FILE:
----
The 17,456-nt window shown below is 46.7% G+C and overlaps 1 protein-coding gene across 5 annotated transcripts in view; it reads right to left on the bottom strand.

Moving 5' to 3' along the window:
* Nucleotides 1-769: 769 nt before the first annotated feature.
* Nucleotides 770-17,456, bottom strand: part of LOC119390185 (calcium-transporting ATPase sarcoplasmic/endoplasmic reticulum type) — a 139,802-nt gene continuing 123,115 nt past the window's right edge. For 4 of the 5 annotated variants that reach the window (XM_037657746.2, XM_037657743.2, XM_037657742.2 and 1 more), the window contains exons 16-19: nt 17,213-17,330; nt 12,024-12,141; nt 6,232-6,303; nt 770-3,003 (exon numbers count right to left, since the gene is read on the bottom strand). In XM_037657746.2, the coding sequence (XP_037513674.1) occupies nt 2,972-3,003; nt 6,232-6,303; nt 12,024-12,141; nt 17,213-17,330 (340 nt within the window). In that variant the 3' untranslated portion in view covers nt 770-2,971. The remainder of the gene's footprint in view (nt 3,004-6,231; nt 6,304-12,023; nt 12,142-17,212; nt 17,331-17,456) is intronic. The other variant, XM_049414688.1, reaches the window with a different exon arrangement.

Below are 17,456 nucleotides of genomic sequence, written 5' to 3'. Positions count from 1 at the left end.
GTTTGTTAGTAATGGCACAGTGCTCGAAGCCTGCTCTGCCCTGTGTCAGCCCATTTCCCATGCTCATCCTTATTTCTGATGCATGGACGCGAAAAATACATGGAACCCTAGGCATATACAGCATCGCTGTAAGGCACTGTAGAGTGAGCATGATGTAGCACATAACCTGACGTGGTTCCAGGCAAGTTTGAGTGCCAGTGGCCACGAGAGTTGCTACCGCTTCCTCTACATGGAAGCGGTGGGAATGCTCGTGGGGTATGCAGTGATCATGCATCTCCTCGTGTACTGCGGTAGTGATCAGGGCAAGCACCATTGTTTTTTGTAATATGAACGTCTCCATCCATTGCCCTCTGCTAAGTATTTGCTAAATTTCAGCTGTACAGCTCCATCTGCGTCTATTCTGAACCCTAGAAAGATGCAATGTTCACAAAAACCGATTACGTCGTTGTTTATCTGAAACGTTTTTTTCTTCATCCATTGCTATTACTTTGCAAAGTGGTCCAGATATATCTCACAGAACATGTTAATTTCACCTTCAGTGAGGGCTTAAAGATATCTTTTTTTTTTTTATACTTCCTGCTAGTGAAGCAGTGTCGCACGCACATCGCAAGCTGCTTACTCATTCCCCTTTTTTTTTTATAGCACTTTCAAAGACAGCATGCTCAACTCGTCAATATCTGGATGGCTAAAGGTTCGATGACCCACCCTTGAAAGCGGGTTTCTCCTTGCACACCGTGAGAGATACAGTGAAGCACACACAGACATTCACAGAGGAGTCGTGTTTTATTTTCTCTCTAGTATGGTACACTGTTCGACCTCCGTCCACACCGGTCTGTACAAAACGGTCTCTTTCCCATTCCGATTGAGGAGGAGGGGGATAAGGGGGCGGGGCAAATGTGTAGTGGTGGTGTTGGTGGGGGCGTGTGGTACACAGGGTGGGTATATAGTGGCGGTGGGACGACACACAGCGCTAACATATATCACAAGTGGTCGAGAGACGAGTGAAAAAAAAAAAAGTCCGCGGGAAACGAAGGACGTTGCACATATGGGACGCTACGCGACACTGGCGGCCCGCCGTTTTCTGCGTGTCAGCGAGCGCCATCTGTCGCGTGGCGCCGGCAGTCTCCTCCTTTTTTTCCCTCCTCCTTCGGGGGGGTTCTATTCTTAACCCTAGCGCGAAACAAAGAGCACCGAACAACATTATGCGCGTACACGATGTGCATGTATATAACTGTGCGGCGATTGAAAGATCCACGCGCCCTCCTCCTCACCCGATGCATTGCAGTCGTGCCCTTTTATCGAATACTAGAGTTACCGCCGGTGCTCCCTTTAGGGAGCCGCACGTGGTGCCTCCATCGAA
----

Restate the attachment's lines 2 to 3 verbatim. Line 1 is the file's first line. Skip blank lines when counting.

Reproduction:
Moving 5' to 3' along the window:
* Nucleotides 1-769: 769 nt before the first annotated feature.